How mums with faster internet more likely to have caesarean section
Good access to broadband internet can push up rates of babies being born by caesarean section in maternity hospitals, particularly among first-time mothers.
Carol Propper, professor of economics at Imperial College London, said a study found mothers living in areas with fast internet were 1.8pc more likely to give birth by caesarean section than women with a slower online service.
"The effect is driven by first-time mothers who are 2.5pc more likely to obtain an elective caesarean section. The increase is not accompanied by changes in healthcare outcomes of mothers and newborns," she added.
Mothers with low income and less education are those more affected, according to the study in England covering the period 2000 to 2011.
But due to the internet they "progressively closed the gap with mothers with higher income and education," she told the ESRI seminar.
It is not entirely clear why there is a link, but it is likely to be linked to women looking up more health websites and also being influenced by celebrities such as Victoria Beckham, who had children by caesarean section around that time. The former Spice Girl star was infamously described as "too posh to push" although she insisted it was for medical reasons.
It comes as a new global study, published in the 'Lancet' today, shows Ireland is one of the countries which has seen a spike in caesarean sections.
The rate in Ireland rose from 20.8pc in 2000 to 30.1pc in 2015. It was as low as 6.2pc in 1981. Rates are higher among women who have private health insurance to cover their maternity care.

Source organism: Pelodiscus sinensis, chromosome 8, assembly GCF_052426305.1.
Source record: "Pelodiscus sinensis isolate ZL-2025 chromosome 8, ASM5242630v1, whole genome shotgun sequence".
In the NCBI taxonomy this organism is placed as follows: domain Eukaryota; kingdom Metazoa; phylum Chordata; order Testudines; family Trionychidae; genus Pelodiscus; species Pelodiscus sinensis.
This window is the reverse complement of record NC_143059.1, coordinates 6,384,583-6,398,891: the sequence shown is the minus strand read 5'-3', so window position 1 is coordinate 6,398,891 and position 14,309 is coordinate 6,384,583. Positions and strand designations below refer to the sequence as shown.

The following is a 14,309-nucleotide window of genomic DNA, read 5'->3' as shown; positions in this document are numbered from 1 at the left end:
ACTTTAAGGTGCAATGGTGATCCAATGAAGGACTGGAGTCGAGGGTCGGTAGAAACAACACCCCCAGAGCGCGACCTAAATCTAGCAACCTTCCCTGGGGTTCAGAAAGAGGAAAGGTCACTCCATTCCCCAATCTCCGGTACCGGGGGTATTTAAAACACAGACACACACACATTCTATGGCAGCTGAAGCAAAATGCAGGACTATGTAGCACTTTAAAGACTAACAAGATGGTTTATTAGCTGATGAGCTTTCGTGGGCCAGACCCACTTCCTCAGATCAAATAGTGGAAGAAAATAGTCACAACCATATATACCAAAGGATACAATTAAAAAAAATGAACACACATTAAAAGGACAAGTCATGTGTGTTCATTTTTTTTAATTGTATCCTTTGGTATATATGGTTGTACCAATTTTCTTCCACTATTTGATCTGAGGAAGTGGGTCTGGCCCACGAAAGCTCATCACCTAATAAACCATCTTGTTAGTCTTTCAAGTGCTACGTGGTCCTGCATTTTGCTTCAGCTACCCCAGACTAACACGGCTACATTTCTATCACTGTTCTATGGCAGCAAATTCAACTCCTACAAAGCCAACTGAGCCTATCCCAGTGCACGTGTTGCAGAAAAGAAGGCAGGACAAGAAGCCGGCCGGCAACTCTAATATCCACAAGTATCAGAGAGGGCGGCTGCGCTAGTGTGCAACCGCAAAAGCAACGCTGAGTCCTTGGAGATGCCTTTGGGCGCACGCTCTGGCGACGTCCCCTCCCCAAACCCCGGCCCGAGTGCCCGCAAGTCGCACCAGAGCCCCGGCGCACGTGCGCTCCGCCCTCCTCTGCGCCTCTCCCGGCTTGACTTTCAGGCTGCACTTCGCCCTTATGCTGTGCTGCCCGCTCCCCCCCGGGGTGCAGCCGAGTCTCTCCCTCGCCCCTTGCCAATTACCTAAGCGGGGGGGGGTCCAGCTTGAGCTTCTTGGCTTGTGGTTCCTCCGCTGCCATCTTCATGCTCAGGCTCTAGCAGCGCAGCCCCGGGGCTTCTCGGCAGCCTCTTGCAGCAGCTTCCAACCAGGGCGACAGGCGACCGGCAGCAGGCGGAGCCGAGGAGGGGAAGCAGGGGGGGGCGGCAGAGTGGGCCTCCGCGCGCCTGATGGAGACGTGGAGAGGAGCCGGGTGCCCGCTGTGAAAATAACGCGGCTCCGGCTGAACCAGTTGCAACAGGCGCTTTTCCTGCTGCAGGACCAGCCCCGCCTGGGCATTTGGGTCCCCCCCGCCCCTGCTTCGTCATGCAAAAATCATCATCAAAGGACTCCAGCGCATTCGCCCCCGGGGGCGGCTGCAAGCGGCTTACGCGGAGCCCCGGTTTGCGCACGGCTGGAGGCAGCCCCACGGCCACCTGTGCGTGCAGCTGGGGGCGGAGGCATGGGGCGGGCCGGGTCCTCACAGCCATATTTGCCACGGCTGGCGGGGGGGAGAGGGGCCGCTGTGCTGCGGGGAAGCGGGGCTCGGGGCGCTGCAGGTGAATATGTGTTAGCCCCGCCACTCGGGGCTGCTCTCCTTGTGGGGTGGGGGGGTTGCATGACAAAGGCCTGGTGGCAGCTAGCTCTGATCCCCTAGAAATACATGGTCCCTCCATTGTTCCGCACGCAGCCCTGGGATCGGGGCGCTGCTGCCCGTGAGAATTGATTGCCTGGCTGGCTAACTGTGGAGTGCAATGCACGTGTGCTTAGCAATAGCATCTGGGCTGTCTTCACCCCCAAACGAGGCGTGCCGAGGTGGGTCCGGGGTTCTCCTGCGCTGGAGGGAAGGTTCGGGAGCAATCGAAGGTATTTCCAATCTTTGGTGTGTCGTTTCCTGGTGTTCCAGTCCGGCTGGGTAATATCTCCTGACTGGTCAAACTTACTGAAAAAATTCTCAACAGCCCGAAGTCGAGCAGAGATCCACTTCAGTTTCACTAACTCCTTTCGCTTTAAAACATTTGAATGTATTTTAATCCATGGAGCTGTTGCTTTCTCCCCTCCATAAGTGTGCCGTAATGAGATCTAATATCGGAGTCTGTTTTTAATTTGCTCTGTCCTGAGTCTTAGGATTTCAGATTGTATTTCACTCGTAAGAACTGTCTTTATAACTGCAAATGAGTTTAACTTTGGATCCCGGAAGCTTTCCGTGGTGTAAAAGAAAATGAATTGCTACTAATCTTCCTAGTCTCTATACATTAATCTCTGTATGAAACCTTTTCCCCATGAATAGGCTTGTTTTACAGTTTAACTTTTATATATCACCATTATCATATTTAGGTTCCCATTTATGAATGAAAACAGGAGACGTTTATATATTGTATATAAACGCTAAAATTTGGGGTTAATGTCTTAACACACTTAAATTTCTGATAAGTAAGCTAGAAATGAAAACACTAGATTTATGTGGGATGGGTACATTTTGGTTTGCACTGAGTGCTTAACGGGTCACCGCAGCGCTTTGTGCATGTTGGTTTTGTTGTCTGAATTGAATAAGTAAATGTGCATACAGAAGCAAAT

The 'Lancet' study found that, globally, the number of babies born through caesarean section almost doubled between 2000 and 2015 - from 12pc to 21pc of all births.
The life-saving surgery is still unavailable for many women and children in low-income countries. But the procedure is overused in many middle and high-income settings, the papers at the International Federation of Gynaecology and Obstetrics World Congress showed.
It is a vital intervention for women and newborns when complications occur, such as bleeding, foetal distress, hypertensive disease, and babies in abnormal position. But the surgery is not without risk for mother and child, and is associated with complications in future births.
It is estimated by the World Health Organisation that 10-15pc of births medically require a caesarean. In at least 15 countries rates exceed 40pc.
Series lead Dr Marleen Temmerman, of Ghent University, Belgium, said: "The large increases in mostly richer settings for non-medical purposes are concerning because of the associated risks for women and children.
"We call on healthcare professionals, hospitals, funders, women and families to only intervene in this way when it is medically required."